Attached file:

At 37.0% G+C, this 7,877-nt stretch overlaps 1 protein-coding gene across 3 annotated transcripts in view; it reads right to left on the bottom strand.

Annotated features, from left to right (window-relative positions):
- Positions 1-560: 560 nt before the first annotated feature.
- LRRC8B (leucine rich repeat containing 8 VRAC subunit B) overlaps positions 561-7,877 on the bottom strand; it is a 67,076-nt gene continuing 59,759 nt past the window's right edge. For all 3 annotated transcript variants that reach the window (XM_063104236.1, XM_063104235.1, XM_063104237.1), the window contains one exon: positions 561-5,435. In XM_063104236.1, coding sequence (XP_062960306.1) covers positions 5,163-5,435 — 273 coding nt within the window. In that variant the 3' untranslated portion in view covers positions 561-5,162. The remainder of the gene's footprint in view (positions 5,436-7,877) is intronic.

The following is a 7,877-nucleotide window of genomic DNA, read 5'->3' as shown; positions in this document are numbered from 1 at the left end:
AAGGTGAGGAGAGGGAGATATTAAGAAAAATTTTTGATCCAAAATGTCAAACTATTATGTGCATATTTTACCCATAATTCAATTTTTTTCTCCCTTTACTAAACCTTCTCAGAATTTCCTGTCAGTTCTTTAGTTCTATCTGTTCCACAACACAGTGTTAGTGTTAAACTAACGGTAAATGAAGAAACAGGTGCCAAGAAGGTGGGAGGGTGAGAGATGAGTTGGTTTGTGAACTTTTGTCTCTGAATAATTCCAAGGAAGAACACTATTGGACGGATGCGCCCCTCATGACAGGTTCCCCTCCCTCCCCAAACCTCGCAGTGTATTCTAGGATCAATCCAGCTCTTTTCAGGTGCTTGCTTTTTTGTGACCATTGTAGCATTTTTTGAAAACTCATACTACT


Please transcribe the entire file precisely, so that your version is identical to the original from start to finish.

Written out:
At 37.0% G+C, this 7,877-nt stretch overlaps 1 protein-coding gene across 3 annotated transcripts in view; it reads right to left on the bottom strand.

Annotated features, from left to right (window-relative positions):
- Positions 1-560: 560 nt before the first annotated feature.
- LRRC8B (leucine rich repeat containing 8 VRAC subunit B) overlaps positions 561-7,877 on the bottom strand; it is a 67,076-nt gene continuing 59,759 nt past the window's right edge. For all 3 annotated transcript variants that reach the window (XM_063104236.1, XM_063104235.1, XM_063104237.1), the window contains one exon: positions 561-5,435. In XM_063104236.1, coding sequence (XP_062960306.1) covers positions 5,163-5,435 — 273 coding nt within the window. In that variant the 3' untranslated portion in view covers positions 561-5,162. The remainder of the gene's footprint in view (positions 5,436-7,877) is intronic.

The following is a 7,877-nucleotide window of genomic DNA, read 5'->3' as shown; positions in this document are numbered from 1 at the left end:
AAGGTGAGGAGAGGGAGATATTAAGAAAAATTTTTGATCCAAAATGTCAAACTATTATGTGCATATTTTACCCATAATTCAATTTTTTTCTCCCTTTACTAAACCTTCTCAGAATTTCCTGTCAGTTCTTTAGTTCTATCTGTTCCACAACACAGTGTTAGTGTTAAACTAACGGTAAATGAAGAAACAGGTGCCAAGAAGGTGGGAGGGTGAGAGATGAGTTGGTTTGTGAACTTTTGTCTCTGAATAATTCCAAGGAAGAACACTATTGGACGGATGCGCCCCTCATGACAGGTTCCCCTCCCTCCCCAAACCTCGCAGTGTATTCTAGGATCAATCCAGCTCTTTTCAGGTGCTTGCTTTTTTGTGACCATTGTAGCATTTTTTGAAAACTCATACTACT